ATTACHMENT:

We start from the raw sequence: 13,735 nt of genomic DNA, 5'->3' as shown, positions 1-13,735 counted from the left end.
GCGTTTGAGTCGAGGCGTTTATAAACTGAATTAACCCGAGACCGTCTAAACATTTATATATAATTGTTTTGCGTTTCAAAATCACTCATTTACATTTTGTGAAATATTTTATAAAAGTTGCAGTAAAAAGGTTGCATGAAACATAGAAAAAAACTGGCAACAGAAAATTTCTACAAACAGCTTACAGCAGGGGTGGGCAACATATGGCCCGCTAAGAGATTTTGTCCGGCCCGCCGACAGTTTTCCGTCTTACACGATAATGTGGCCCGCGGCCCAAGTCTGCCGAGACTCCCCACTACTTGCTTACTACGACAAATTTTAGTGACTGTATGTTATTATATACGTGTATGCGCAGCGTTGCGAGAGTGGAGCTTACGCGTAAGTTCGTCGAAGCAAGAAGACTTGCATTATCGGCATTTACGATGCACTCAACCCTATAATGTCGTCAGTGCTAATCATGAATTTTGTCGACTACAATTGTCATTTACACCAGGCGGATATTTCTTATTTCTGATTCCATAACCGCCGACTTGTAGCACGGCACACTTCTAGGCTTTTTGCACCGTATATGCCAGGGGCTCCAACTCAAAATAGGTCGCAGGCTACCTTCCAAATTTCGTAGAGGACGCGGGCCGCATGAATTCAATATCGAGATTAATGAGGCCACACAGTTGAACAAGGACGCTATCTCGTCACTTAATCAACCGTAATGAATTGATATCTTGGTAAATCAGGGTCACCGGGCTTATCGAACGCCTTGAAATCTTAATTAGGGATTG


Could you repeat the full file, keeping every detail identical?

We start from the raw sequence: 13,735 nt of genomic DNA, 5'->3' as shown, positions 1-13,735 counted from the left end.
GCGTTTGAGTCGAGGCGTTTATAAACTGAATTAACCCGAGACCGTCTAAACATTTATATATAATTGTTTTGCGTTTCAAAATCACTCATTTACATTTTGTGAAATATTTTATAAAAGTTGCAGTAAAAAGGTTGCATGAAACATAGAAAAAAACTGGCAACAGAAAATTTCTACAAACAGCTTACAGCAGGGGTGGGCAACATATGGCCCGCTAAGAGATTTTGTCCGGCCCGCCGACAGTTTTCCGTCTTACACGATAATGTGGCCCGCGGCCCAAGTCTGCCGAGACTCCCCACTACTTGCTTACTACGACAAATTTTAGTGACTGTATGTTATTATATACGTGTATGCGCAGCGTTGCGAGAGTGGAGCTTACGCGTAAGTTCGTCGAAGCAAGAAGACTTGCATTATCGGCATTTACGATGCACTCAACCCTATAATGTCGTCAGTGCTAATCATGAATTTTGTCGACTACAATTGTCATTTACACCAGGCGGATATTTCTTATTTCTGATTCCATAACCGCCGACTTGTAGCACGGCACACTTCTAGGCTTTTTGCACCGTATATGCCAGGGGCTCCAACTCAAAATAGGTCGCAGGCTACCTTCCAAATTTCGTAGAGGACGCGGGCCGCATGAATTCAATATCGAGATTAATGAGGCCACACAGTTGAACAAGGACGCTATCTCGTCACTTAATCAACCGTAATGAATTGATATCTTGGTAAATCAGGGTCACCGGGCTTATCGAACGCCTTGAAATCTTAATTAGGGATTG